I was cleaning a couple of weeks ago, doing the semi-annual “purge” of random useless stuff from the house, and among the old clothes and toys that were going to Goodwill was a pair of commemorative glasses from my college freshman-sophomore semi-formal more than 15 years ago. I’d like to say that I had held onto the glasses because I wanted to cherish the memories of that time in my life, but to be honest, I’m one of those people who is too lazy to buy new glassware so I simply hadn’t gotten rid of it earlier.
That’s not to say that retiring the glasses didn’t make me think of the night in question. Unfortunately, my adoring fans (both of them) will be disappointed to find out that the freshman sophomore semi, held April 26, 1997 with the theme of “Get Down Tonight” was not epic, grand, illicit, or even out of the ordinary, but instead was just like any other Saturday night in college.
Okay, I was wearing a jacket and tie.
It seems weird that a college SGA would throw dances, or at least that when they threw the dances, people actually would attend. College students are supposed to spend Saturday nights getting hammered on Natty Ice and throwing up into a trash receptacle outside of the library (which, of course, marks the only time in college they actually go to the library), not getting all dolled up and posing for pictures like it’s a high school homecoming dance, although everyone looks ten times worse than they did at homecoming due to college beer bloat and the fact that a dorm room doesn’t make for a very good area to primp.
On some level, attending a dance at my college kind of made sense because you really had nothing better to do, especially if you were one of those students who could not get into the bars and wanted some excuse to drink other than it was a weekend night. They were held in Reitz Arena, which is the same gym where the D-I Greyhounds played basketball … and I use the word gym because it really is a glorified gym. Sometimes the dances were held in the student center, but no matter where they were held, they always felt kind of like a high school dance, not something you’d expect in college. Oh sure, I went to a few sorority functions when I wa sdating my wife, but I can’t remember if she had a school-wide freshman-sophomore semi held in her university’s gym. Considering that The University of Virginia has about four times the population of Loyola College in Maryland, I’m probably right about that.
The music didn’t help, either. Our theme, “Get Down Tonight” came about probably because the late 1990s had a fair amount of nostalgia for both the late 1970s and 1980s going for it. Disco kind of made a comeback at that point, especially (and strangely) groups like K.C. and the Sunshine Band, whose three or four hits had become staples at weddings by then. They also weren’t hard songs to track down because they were featured heavily on the ever-popular ESPN Jock Jams albums that were released from 1995-1997, which my friends and I were all convinced were the only CDs the deejay that the SGA hired actually owned. I mean, how do you explain that the dance remix of “What’s Up?” by 4 Non Blondes was popular in 1996, 1997, 1998, and 1999?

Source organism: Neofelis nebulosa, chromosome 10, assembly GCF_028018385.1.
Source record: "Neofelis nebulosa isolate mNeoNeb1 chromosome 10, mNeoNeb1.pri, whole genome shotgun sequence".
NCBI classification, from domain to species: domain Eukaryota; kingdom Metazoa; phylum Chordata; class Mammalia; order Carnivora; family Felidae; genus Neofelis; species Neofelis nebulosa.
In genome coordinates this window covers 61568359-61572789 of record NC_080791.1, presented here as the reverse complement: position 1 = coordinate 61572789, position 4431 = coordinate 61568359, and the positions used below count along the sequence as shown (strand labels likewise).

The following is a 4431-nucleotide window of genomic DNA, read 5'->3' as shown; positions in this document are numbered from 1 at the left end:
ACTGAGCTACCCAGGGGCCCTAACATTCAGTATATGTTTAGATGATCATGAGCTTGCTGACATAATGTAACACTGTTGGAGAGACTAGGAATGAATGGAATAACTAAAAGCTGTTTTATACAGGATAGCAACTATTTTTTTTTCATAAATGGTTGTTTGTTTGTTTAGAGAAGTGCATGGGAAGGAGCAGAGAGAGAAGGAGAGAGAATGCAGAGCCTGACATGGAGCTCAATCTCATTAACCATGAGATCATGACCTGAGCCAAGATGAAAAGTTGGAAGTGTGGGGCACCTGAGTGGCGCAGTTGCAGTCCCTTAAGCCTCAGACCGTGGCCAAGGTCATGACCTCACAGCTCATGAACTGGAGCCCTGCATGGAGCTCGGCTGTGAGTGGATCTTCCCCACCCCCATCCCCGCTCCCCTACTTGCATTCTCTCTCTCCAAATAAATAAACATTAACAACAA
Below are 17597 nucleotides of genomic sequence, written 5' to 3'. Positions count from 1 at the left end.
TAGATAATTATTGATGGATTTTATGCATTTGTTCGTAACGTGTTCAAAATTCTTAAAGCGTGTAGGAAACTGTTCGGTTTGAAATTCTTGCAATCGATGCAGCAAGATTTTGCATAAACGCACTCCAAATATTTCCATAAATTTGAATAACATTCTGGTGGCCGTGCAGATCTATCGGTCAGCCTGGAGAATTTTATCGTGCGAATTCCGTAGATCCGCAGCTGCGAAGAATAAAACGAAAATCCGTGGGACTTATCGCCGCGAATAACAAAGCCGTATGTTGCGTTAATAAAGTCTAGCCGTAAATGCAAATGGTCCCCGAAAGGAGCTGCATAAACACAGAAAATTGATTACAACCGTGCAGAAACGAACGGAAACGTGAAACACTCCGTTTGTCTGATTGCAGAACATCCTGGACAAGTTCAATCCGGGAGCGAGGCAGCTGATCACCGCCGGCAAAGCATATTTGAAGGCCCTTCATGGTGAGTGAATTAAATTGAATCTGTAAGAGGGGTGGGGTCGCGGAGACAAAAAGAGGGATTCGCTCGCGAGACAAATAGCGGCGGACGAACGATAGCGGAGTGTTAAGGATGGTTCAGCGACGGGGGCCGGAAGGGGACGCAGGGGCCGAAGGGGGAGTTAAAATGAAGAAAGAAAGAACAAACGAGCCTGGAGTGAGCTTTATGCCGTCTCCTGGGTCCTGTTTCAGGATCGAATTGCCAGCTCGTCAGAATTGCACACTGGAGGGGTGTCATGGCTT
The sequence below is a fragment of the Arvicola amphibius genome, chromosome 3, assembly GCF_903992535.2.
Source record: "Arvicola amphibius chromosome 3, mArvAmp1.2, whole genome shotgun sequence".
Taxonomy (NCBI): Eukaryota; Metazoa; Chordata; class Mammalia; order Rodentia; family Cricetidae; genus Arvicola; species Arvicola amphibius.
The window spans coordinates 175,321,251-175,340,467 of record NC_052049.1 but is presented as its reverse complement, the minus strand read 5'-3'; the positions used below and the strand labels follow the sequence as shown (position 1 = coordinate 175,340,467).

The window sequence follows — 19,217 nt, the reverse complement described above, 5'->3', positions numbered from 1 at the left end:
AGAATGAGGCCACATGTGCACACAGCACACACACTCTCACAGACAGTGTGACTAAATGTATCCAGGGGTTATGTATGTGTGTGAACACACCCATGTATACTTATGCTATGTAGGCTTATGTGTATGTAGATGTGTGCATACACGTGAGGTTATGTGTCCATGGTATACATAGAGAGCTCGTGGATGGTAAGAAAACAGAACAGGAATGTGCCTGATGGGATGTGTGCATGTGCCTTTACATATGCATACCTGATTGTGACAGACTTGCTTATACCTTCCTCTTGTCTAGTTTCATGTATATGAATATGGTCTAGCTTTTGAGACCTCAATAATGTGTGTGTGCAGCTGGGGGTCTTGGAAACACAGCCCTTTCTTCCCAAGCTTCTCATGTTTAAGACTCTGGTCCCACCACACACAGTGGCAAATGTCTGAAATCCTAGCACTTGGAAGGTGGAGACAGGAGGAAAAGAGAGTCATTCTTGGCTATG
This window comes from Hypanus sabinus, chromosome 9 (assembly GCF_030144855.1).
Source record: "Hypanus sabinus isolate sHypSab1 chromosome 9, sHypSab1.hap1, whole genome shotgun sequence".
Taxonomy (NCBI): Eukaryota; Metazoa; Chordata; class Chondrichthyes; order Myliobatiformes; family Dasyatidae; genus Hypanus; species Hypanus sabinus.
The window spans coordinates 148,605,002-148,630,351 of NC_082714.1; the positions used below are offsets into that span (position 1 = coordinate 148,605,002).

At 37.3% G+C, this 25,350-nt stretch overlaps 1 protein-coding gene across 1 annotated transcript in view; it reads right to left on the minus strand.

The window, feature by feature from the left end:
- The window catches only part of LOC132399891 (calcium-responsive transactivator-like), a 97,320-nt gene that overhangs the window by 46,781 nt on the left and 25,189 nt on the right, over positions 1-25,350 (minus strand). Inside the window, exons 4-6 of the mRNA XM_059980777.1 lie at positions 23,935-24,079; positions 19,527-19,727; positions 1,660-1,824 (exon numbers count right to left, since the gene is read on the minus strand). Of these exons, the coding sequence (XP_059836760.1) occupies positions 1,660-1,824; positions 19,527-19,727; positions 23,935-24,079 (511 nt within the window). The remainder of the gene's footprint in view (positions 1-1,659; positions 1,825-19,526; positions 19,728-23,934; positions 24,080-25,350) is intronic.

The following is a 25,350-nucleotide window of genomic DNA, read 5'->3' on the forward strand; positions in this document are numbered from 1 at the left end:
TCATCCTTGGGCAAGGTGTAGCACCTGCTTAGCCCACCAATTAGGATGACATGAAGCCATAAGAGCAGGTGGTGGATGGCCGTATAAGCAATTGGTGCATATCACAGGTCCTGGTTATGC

Maybe he was counting on the fact that we were too blitzed to pay attention to the music. If you were going to a school dance, you showed up already drunk because you spent the afternoon pre-gaming in your dorm room (one night had my five of us–my roommates and I plus my girlfriend—drink an entire keg during said pregaming) and maybe danced with your friends for the better part of an hour before, much like a high school dance, things got boring, drama happened, ro someone required some hair holding. I don’t think that anyone could really say that they were monumental romantic benchmarks.
Well, I should be more specific because for all I know someone first kissed his future wife at the freshman-sophomore semi. So let’s just say that these dances were never really monumental for me. I can’t decide if that’s because I put too much pressure on myself to have an amazing memorable time, or if I’m a complete romantic putz. Or both. Probably both.
But for what it’s worth, I went, danced, got my glass at the end of the night and went on with my life, developing a roll of film that probably won’t see the light of day and shrugging my shoulders at the thought of remembering and cherishing the night for the rest of my life. Unless I’m supposed cherish it and I’m doing it wrong, because in all honesty, I had to stretch to think about what exactly went on that night. I’m pretty sure there was drinking, sex, and definitely fighting among boyfriends and girlfriends, but ultimately it was fuzzy and fleeting, lost among the randomness of a time in my life that never made much sense and probably wasn’t supposed to anyway.